Remember Twice Upon a Time? No, of course you don't. Nobody does. It's the movie Lucasfilm probably wants, for no good reason, to completely bury and forget about.
Twice Upon a Time is an animated film from the early '80s. At the time Lucasfilm made a big deal about it being animated using a special process called Lumage, in which backlit, crepe paper figures were animated using stop motion (think early episodes of South Park). It's not always pretty, but is always unique, and the movie is a helluva lot of fun. The story centers around Ralph, the All-Purpose Animal and his friend Mumford the No-Purpose Nothing, who live and work in sunny Frivoli, exporter of all the world's dreams. After screwing up one too many times, Ralph and Mumford are banned from Frivoli and unwittingly agree to help out Synonamess Botch: evil
My description probably makes Twice Upon a Time sound like a children's movie, and that, I think, is why too few people have seen it. In an attempt to find an audience for the movie, one of the directors recorded a whole bunch of alternate, R-rated dialogue, and that version played on HBO. The movie's not likely to be out on DVD anytime soon, because the other director doesn't approve of the "adult" cut, and won't release the rights. Lucasfilm probably doesn't expect the movie to be profitable anyway, and have pretty much dropped the issue. Personally, I'd rather see a release of the PG version (or maybe both on one disc). It's ridiculously entertaining, it's a good way to kill an hour and a half when you have to watch somebody's children on a moment's notice. The adult version has some good jokes, but not good enough to warrant having to explain what "douchebag" means to a five year old, and then having to explain to somebody why their kid suddenly knows the word "douchebag."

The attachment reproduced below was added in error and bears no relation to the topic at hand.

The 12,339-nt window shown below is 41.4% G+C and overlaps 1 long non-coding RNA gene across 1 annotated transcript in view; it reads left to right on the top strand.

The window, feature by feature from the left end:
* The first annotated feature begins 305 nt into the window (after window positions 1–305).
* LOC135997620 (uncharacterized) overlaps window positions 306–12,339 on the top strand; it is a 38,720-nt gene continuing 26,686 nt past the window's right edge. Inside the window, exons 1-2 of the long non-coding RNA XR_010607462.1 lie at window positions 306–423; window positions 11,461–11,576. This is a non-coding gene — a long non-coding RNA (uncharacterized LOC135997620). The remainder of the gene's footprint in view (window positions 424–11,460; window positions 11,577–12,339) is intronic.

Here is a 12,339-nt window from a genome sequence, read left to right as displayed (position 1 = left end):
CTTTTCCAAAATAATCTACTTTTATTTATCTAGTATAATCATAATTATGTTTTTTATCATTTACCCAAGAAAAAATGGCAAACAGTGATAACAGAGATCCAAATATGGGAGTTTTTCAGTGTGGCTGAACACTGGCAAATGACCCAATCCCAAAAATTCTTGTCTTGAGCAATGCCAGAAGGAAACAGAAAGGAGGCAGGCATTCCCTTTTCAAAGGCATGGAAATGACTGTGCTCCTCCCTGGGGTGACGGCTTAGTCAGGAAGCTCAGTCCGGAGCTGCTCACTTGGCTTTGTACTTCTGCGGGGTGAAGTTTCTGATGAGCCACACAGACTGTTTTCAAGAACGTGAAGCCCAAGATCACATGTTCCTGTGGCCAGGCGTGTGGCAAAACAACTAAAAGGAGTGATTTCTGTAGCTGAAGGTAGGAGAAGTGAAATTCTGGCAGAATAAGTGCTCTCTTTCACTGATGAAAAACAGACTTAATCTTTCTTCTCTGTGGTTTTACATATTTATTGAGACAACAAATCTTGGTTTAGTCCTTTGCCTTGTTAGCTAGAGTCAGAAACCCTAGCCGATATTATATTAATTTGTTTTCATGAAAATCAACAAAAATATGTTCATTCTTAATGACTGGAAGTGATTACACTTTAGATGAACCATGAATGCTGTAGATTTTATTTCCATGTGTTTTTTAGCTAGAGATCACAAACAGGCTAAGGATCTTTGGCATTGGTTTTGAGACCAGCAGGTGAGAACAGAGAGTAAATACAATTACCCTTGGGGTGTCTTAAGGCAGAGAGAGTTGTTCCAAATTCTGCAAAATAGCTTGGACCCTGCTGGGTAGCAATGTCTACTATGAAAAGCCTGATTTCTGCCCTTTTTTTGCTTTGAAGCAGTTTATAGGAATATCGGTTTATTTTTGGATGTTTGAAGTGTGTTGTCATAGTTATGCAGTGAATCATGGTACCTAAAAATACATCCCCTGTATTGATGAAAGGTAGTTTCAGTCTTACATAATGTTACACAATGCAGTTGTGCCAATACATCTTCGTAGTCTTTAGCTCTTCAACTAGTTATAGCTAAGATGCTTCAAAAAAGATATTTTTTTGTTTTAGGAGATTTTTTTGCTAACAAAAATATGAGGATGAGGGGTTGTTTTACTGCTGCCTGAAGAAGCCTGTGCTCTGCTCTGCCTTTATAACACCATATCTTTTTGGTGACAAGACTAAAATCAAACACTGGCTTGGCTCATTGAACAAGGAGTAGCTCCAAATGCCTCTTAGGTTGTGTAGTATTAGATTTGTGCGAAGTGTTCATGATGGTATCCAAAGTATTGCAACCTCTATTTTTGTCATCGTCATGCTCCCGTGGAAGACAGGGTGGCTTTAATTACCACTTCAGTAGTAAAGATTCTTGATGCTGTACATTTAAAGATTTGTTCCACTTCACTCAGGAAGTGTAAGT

Anyway, Twice Upon a Time. Don't know if anybody in the area rents it, but I have a disintegrating copy on VHS and one (or more) of the libraries in the South-Central Wisconsin system has it.
On a totally different note, I just reread Dirk Gently's Holistic Detective Agency and The Long Dark Tea-Time of the Soul by Douglas Adams. I have to reread these books every couple of years, usually in the wrong order, and I think they're fantastic. Anyway, I recall Douglas Adams talking (long ago) about a couple of very failed attempts at turning Dirk Gently into a movie. As I was reading, it struck me repeatedly that Mel Smith would fit perfectly into the role of Dirk. I haven't seen him in anything for a good decade, but his performance as Rocco Melonchek in Brain Donors (another "fine" film I'm embarrassed to recommend) is pretty damned close to what I'd imagine Dirk to be like. Am I insane, or am I onto something? And did anybody read this far before giving up on my post?